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Parent-Friendly Firms Garner Worker Loyalty

Training: Offering parenting-skills programs can boost the bottom line, author says.


Corporations collectively spend huge sums of money each year to train employees to perform a wide range of tasks, and Kerby T. Alvy wants to add one more thing to the list: how to be better parents.

Not only is parenting training essential to the improvement of society, it also adds a nice shot to the company's bottom line, argues Alvy, who is founder and director of the Los Angeles-based Center for the Improvement of Child Caring, a nonprofit dedicated to the improvement of parenting.

As part of the quest to encourage parent-friendly workplaces, Alvy's Studio City-based CICC is sponsoring a conference with Working Mother magazine Thursday and Friday at the Sheraton Universal Hotel called "Careers & Kids, Balancing Work and Parenting Responsibilities."

"Parenting classes are key," said Judsen Culbreth, editor-in-chief of Working Mother. "People don't have a basis for comparison. What worked for their parents doesn't seem applicable to their kids."

Alvy distinguishes between a "family-friendly" company, which provides an atmosphere and policies that are helpful to families, and a "parent-friendly" company, which strives to improve the parenting skills of its employees through seminars, classes and resource rooms, and tries to improve parenting in the community through philanthropy.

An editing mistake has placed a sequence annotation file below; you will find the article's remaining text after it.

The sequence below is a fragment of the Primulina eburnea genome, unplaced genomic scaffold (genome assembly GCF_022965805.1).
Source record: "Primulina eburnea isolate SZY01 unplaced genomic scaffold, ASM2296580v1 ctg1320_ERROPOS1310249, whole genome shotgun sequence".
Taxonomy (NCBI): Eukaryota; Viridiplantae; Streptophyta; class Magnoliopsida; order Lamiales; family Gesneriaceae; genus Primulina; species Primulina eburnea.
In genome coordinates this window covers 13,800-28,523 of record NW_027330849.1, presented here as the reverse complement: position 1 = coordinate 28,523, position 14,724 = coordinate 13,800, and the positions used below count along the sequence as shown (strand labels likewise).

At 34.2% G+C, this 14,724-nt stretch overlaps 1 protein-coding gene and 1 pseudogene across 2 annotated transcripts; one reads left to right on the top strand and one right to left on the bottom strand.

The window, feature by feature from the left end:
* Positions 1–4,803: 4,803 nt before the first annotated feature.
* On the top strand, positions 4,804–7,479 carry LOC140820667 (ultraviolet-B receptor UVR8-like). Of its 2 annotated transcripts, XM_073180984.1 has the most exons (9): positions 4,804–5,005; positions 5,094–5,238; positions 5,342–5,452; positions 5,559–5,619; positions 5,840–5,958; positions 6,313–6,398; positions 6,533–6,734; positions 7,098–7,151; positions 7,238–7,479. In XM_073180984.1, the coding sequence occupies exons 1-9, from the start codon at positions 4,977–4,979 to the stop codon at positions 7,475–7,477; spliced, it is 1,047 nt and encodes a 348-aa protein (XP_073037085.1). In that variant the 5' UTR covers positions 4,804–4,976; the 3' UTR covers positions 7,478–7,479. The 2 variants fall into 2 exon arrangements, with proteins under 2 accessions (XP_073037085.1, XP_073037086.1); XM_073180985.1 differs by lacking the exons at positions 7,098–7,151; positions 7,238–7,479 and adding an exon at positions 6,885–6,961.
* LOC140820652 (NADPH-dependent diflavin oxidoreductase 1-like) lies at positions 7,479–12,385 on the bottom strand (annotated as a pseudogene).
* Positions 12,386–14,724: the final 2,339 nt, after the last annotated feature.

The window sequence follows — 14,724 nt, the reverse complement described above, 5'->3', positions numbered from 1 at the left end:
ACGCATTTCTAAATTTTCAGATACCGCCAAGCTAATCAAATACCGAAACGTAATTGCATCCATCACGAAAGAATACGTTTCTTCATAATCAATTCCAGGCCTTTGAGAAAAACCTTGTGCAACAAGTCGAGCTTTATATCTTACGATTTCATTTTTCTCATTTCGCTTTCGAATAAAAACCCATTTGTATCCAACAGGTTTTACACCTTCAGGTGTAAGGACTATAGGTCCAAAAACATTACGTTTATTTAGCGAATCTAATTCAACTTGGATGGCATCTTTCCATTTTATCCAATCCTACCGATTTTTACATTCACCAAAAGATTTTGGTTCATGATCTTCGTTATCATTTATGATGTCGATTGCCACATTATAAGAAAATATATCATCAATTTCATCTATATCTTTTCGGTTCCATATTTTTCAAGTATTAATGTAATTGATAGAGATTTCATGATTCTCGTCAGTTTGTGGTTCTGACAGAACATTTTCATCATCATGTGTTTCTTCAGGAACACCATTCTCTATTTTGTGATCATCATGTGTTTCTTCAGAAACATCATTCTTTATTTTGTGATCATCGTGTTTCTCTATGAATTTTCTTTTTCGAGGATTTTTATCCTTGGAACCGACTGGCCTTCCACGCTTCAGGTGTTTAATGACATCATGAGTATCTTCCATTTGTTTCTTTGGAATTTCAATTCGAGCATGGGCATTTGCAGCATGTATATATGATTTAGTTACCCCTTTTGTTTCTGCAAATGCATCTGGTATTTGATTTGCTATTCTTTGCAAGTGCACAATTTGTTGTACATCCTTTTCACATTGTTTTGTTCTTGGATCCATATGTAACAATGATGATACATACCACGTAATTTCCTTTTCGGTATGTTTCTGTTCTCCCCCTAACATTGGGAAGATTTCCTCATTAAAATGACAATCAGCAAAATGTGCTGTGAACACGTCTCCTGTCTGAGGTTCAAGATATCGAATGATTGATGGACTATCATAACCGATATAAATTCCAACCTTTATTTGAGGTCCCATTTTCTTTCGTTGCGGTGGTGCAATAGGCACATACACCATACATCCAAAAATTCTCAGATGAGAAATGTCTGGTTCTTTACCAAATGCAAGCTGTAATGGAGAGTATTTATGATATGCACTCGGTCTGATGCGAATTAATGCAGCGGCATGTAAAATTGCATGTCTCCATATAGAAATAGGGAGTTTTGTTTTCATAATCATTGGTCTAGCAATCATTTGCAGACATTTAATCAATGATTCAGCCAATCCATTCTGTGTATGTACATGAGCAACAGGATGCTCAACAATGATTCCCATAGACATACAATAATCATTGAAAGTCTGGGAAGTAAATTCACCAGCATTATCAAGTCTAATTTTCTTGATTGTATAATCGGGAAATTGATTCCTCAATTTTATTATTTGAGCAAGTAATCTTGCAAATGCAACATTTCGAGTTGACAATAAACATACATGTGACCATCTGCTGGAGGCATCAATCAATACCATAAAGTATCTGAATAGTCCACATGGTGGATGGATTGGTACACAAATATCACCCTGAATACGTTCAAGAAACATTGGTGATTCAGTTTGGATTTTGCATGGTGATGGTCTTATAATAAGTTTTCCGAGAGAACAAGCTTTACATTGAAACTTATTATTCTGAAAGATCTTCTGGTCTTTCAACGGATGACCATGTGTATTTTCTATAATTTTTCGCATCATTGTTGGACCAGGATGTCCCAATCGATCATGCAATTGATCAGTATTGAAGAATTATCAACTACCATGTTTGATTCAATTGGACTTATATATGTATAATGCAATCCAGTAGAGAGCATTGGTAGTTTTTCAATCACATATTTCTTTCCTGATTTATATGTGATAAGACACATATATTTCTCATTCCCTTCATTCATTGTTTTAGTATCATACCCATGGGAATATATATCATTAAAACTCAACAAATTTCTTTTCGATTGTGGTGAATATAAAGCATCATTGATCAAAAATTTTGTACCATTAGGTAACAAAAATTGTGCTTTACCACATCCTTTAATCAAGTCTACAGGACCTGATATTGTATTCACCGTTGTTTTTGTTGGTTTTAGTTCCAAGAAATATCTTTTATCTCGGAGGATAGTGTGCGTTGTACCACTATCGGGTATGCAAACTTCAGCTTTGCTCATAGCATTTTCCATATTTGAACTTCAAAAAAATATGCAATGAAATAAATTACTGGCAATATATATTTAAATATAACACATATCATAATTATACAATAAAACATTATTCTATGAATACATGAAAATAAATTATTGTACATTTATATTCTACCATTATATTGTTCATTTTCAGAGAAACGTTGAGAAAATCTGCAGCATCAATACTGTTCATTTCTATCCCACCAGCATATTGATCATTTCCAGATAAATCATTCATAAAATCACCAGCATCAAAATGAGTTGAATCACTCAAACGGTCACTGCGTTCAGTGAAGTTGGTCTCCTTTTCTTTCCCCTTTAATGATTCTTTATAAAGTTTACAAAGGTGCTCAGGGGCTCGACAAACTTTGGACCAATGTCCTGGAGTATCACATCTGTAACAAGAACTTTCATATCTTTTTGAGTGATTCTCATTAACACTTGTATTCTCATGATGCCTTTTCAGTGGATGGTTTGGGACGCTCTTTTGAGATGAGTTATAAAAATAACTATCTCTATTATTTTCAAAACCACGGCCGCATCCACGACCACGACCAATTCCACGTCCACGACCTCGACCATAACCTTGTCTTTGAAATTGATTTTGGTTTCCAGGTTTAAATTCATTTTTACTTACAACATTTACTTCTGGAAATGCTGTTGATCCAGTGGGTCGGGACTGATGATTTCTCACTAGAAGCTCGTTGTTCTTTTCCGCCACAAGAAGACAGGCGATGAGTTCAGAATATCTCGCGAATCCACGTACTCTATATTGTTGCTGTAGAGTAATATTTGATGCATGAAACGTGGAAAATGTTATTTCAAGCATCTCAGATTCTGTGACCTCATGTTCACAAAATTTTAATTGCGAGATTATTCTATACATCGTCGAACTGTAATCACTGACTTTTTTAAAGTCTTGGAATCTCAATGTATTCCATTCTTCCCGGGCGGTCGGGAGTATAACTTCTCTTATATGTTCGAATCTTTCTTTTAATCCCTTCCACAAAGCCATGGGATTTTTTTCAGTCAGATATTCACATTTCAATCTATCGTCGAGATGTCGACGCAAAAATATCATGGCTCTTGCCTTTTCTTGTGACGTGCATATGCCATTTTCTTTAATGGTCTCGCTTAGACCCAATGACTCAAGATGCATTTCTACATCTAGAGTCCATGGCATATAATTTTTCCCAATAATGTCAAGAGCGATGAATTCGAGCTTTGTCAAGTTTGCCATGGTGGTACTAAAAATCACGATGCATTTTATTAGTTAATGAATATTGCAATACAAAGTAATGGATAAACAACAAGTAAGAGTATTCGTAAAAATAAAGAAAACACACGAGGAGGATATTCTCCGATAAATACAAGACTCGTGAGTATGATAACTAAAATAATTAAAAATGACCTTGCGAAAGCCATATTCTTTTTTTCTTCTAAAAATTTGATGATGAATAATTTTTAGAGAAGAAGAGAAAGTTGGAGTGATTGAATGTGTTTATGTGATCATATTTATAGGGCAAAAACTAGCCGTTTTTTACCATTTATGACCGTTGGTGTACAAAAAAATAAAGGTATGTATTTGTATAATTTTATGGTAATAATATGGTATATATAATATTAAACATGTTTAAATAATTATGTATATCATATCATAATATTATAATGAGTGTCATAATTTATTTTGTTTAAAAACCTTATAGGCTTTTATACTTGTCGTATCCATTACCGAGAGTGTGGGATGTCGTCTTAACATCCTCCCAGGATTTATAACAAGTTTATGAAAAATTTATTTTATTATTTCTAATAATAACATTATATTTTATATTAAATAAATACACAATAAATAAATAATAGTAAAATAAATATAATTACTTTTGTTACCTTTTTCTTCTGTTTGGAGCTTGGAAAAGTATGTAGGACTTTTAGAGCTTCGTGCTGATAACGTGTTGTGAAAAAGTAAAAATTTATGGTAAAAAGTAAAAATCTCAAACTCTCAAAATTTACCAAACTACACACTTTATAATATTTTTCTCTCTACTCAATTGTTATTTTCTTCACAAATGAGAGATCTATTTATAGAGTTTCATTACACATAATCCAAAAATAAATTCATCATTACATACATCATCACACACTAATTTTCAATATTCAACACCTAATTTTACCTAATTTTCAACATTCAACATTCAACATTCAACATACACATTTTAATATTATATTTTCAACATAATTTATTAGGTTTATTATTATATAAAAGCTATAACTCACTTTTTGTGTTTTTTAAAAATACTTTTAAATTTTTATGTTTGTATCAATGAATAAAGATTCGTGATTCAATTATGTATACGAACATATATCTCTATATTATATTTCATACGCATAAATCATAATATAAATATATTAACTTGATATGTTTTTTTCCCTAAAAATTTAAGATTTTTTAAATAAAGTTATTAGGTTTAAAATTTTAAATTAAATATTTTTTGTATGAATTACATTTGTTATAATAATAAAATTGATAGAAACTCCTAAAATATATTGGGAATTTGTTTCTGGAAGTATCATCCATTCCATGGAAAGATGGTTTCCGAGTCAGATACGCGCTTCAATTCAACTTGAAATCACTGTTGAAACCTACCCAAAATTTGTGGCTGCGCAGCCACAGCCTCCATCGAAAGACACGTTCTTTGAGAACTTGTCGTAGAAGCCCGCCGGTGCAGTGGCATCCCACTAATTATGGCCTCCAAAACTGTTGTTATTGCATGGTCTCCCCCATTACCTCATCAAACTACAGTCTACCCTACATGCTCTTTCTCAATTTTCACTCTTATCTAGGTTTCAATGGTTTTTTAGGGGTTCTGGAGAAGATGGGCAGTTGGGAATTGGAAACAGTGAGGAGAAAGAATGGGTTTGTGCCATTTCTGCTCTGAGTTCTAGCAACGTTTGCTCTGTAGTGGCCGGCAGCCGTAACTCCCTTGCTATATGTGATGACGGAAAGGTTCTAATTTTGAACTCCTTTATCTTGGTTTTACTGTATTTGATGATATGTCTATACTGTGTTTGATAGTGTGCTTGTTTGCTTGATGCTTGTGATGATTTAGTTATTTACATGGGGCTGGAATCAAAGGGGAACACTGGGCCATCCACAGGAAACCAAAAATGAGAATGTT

"Everyone is going 'family friendly' and our emphasis is 'parent friendly,' " Alvy said. "It's more focused on helping parents raise their kids. . . . It requires a certain level of consciousness on the part of the corporation."

If a corporation adds better parents to its product line, it will be helping to attack a host of social ills in the community, said Alvy, author of "Parent Training Today, a Social Necessity."

But such training also pays off in reduced absenteeism, increased productivity and loyalty to the employer, he said.

Chicago-based Waste Management Inc. found that after launching parenting programs, employees "weren't spending so much time talking about their problems because they were taken care of," Alvy said. What's more, participating employees actually made less use of medical benefits, resulting in a $1,600 annual saving per employee, he said.

"This stuff seems like common sense," Alvy said. "If you help parents be better parents, they'll be better workers."

The Careers & Kids conference at Universal City will bring together child-care consultants, educators, health-care professionals and community leaders, among others, to discuss various parent education programs and how to get corporate America to offer them.

The conference will feature workshops on such topics as what types of parenting programs corporations are offering, telecommuting, developing programs for families of destructive adolescents and ethnic parenting.

On Friday morning, a "Parenting Program Faire" will showcase a variety of parent-training programs. For more information, call: (800) 325-2422.

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